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Layout update

It’s been a long time between layout updates.  Mostly this has been due to absolutely no direct progress, but this is deliberate.  My plan is to have all the stock and structures completed before getting too much into the layout.  The reason being that layouts fall into decline after completion, so I want to avoid the onset of decay until the last minute.

To recap: The layout is based on Rewanui c.1940, and is intended for exhibition. The yard and bridge 18 across the seven mile will be modelled pretty much to exact scale, the incline will be greatly compressed featuring the Photographer’s rock and the steep rock backdrop before exiting via a tunnel.  I’ve had to lose the runaway siding and the incline will not, in fact, be inclined.  Typical operation will involve: 1. Empty trains entering from Dunollie (offstage); 2. Shunting the yard; 3. Crossing the seven mile to the bins (offstage); 4. shunting full wagons back to the yard and 5. Departing for Greymouth.

The area to be modelled is illustrated in the rectangle superimposed on the station drawing below.

The smaller rectangle is the baseboard I’m currently working on and the subject of this little update.

The current state of play has the basic landform in as well as the basic civils.  The concrete work is wrapped in clingfilm to prevent damage and the structures and trees are just placed for visualisation.  the Rock castings are from my own moulds made from large chunks of coal.  Mostly they are cast in expanding urethane (which is extremely light), but a few are in Sculptamold (A plaster/cellulose fibre medium that is also light).  The landform is generally newspaper and wallpaper paste over high density styrofoam or chicken wire.  Detailed land sculpting is with Sculptomold.  At this stage colouring is rudimentary only.

This picture is taken from the west side of the Seven mile looking over bridge 18 back towards the incline.  The bridge is based on drawings prepared as part of a university engineering project kindly supplied by Jim Staton. I now also have the construction contract drawings from National Archives.  It is as close to a scale representation as I can manage.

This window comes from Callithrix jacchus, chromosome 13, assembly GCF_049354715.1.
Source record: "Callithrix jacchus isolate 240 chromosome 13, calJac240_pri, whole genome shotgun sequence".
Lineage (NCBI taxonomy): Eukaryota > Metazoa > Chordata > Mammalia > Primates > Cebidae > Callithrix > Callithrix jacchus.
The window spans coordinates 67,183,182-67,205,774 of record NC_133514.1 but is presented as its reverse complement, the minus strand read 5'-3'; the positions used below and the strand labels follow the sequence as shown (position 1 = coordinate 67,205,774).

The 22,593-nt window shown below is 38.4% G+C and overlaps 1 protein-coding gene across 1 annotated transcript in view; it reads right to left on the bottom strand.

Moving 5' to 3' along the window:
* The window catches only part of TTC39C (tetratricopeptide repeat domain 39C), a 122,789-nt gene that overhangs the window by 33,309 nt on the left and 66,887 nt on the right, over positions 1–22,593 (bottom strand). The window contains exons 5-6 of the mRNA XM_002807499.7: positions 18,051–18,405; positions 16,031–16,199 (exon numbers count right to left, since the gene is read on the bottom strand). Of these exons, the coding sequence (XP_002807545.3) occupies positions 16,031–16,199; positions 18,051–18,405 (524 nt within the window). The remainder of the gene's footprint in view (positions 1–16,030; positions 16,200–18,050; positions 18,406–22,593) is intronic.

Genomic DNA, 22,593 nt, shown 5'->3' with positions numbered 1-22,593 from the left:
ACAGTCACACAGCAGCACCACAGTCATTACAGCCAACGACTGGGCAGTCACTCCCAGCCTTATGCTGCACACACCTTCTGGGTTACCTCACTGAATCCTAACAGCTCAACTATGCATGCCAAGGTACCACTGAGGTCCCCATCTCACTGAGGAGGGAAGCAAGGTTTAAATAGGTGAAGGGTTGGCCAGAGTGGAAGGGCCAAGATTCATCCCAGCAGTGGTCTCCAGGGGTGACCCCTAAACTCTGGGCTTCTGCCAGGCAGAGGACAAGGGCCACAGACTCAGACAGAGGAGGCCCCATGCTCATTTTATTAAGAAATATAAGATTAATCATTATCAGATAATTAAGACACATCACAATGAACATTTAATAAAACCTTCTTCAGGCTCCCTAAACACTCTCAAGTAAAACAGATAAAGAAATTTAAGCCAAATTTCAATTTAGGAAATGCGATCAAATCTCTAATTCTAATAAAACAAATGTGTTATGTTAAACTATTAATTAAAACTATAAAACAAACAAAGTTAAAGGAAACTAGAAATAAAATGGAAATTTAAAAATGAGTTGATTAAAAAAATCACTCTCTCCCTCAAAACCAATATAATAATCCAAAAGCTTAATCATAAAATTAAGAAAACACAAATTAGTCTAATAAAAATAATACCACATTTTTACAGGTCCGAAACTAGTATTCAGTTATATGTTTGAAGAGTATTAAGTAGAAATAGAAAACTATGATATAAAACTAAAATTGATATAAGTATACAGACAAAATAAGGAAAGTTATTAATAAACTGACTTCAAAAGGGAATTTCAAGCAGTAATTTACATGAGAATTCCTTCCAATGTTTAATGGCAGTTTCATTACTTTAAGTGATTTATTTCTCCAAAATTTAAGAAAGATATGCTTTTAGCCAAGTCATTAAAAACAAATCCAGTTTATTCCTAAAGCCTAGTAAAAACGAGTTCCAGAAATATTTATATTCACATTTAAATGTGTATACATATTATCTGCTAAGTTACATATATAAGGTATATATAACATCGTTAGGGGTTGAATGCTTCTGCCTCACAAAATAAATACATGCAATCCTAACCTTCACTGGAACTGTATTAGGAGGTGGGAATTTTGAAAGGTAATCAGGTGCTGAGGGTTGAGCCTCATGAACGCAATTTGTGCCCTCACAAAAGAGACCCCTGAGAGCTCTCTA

This is a view looking back up the Seven Mile with the incline on the right. It is largely fictitious and taken from the location that will be fiddle yard.  This will be screened from view by the forest and the width compression of the creek will not be visible from normal viewing angles.

Bridge 18 in the foreground looking back at the incline.  The small bridge in the background is 2x 20′ spans in the prototype reduced to a single span in the model. The small creek flowing under it is inspired by one on the incline, but not the one flowing under the real bridge.  This modeller’s license is to minimise the layout width.

Looking down the incline past an anaemic and malnourished Photographer’s rock to the shrink-wrapped tunnel mouth.

The current objective is to get all baseboards to a similar state and to lay track.  After that the layout will definitely languish until the stock and structures are finished.

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1 comment

  1. whking -

    nice to see someone modelling Rewanui. i am 75 and i stayed with my sister and brother-inlaw at Rewanui who was the station master there when i was about 12, they used to travel down the incline on a flat top trolley with a brake on the side. i cannot remember what class of loco was used, but can remember the centre rail and the brake van with the brake wheel in the middle of the floor. i served my apprenticeship as a copper and sheetmetal worker at Addington workshops and remember the workshops converting a brand new long wheelbase Landrover to an ambulance to replace the old wooden ambulance van that was housed at Rewanui.
    William (Bill) King

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